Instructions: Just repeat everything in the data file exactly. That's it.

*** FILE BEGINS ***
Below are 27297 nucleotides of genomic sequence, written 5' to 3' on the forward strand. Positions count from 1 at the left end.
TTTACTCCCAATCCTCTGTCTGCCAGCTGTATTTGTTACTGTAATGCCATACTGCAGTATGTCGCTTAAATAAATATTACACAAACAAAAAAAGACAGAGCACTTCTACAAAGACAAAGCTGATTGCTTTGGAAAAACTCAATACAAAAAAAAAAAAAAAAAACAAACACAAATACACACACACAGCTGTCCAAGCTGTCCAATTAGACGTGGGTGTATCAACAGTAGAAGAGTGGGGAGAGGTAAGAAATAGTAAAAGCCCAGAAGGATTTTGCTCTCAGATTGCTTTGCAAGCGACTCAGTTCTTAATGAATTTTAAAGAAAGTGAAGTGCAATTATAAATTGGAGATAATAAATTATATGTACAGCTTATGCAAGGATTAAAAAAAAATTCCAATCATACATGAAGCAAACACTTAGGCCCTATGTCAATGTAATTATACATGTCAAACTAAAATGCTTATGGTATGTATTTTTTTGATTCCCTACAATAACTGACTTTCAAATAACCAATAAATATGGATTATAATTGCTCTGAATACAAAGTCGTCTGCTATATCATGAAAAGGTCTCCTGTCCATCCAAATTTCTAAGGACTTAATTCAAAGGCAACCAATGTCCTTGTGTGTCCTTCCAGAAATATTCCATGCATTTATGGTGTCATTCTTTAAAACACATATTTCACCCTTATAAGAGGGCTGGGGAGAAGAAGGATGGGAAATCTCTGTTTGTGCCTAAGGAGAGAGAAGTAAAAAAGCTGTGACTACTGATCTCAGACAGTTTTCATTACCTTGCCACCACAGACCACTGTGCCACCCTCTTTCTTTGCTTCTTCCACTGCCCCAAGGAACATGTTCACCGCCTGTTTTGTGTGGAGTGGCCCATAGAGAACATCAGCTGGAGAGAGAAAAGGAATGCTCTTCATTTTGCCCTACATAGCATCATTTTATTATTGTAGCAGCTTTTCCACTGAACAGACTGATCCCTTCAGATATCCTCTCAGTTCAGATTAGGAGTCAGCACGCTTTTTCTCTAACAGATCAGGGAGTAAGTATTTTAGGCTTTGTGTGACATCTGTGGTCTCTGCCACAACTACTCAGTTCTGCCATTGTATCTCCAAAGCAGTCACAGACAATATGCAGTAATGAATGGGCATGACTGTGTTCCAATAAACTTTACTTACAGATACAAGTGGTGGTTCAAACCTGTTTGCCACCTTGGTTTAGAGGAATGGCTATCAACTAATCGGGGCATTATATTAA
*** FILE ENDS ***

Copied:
Below are 27297 nucleotides of genomic sequence, written 5' to 3' on the forward strand. Positions count from 1 at the left end.
TTTACTCCCAATCCTCTGTCTGCCAGCTGTATTTGTTACTGTAATGCCATACTGCAGTATGTCGCTTAAATAAATATTACACAAACAAAAAAAGACAGAGCACTTCTACAAAGACAAAGCTGATTGCTTTGGAAAAACTCAATACAAAAAAAAAAAAAAAAAACAAACACAAATACACACACACAGCTGTCCAAGCTGTCCAATTAGACGTGGGTGTATCAACAGTAGAAGAGTGGGGAGAGGTAAGAAATAGTAAAAGCCCAGAAGGATTTTGCTCTCAGATTGCTTTGCAAGCGACTCAGTTCTTAATGAATTTTAAAGAAAGTGAAGTGCAATTATAAATTGGAGATAATAAATTATATGTACAGCTTATGCAAGGATTAAAAAAAAATTCCAATCATACATGAAGCAAACACTTAGGCCCTATGTCAATGTAATTATACATGTCAAACTAAAATGCTTATGGTATGTATTTTTTTGATTCCCTACAATAACTGACTTTCAAATAACCAATAAATATGGATTATAATTGCTCTGAATACAAAGTCGTCTGCTATATCATGAAAAGGTCTCCTGTCCATCCAAATTTCTAAGGACTTAATTCAAAGGCAACCAATGTCCTTGTGTGTCCTTCCAGAAATATTCCATGCATTTATGGTGTCATTCTTTAAAACACATATTTCACCCTTATAAGAGGGCTGGGGAGAAGAAGGATGGGAAATCTCTGTTTGTGCCTAAGGAGAGAGAAGTAAAAAAGCTGTGACTACTGATCTCAGACAGTTTTCATTACCTTGCCACCACAGACCACTGTGCCACCCTCTTTCTTTGCTTCTTCCACTGCCCCAAGGAACATGTTCACCGCCTGTTTTGTGTGGAGTGGCCCATAGAGAACATCAGCTGGAGAGAGAAAAGGAATGCTCTTCATTTTGCCCTACATAGCATCATTTTATTATTGTAGCAGCTTTTCCACTGAACAGACTGATCCCTTCAGATATCCTCTCAGTTCAGATTAGGAGTCAGCACGCTTTTTCTCTAACAGATCAGGGAGTAAGTATTTTAGGCTTTGTGTGACATCTGTGGTCTCTGCCACAACTACTCAGTTCTGCCATTGTATCTCCAAAGCAGTCACAGACAATATGCAGTAATGAATGGGCATGACTGTGTTCCAATAAACTTTACTTACAGATACAAGTGGTGGTTCAAACCTGTTTGCCACCTTGGTTTAGAGGAATGGCTATCAACTAATCGGGGCATTATATTAA